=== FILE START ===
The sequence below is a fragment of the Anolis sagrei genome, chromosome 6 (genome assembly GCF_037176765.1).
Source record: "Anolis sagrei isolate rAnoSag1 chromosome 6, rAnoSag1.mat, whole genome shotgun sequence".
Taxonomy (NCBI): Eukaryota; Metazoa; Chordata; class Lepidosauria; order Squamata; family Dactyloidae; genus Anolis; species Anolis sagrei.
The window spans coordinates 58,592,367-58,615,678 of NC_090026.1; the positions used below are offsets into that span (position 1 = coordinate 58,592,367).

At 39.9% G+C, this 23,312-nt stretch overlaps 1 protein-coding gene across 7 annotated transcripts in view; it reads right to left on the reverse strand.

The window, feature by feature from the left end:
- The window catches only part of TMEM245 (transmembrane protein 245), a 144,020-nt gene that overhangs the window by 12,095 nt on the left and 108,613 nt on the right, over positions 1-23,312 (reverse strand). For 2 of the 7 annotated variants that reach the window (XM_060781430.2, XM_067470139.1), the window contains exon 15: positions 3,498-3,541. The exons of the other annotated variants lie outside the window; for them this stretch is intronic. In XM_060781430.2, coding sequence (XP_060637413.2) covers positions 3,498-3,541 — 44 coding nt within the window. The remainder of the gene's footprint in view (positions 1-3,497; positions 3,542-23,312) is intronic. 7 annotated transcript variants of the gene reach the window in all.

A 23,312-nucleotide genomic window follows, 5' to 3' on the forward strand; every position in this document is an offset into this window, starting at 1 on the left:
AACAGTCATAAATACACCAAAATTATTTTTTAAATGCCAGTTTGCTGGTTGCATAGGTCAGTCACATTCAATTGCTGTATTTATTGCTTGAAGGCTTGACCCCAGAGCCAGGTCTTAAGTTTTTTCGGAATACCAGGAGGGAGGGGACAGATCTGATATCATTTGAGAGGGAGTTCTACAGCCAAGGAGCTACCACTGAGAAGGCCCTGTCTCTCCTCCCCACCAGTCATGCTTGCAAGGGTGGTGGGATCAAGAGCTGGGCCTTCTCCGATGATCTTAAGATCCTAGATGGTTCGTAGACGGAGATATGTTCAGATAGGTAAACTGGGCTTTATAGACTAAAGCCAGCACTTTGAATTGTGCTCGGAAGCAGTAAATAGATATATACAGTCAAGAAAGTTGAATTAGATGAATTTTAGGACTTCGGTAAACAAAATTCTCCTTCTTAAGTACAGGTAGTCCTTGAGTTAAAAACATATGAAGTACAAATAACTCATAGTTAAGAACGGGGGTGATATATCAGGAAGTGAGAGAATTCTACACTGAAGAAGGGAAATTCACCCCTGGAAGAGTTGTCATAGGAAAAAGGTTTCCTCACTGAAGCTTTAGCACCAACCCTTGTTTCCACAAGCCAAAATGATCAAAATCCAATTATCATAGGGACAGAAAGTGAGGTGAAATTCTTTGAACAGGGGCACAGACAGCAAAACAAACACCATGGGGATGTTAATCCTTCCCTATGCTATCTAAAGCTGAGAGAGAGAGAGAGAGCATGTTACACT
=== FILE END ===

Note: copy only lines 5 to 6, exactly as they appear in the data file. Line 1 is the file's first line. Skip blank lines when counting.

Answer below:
At 39.9% G+C, this 23,312-nt stretch overlaps 1 protein-coding gene across 7 annotated transcripts in view; it reads right to left on the reverse strand.

The window, feature by feature from the left end: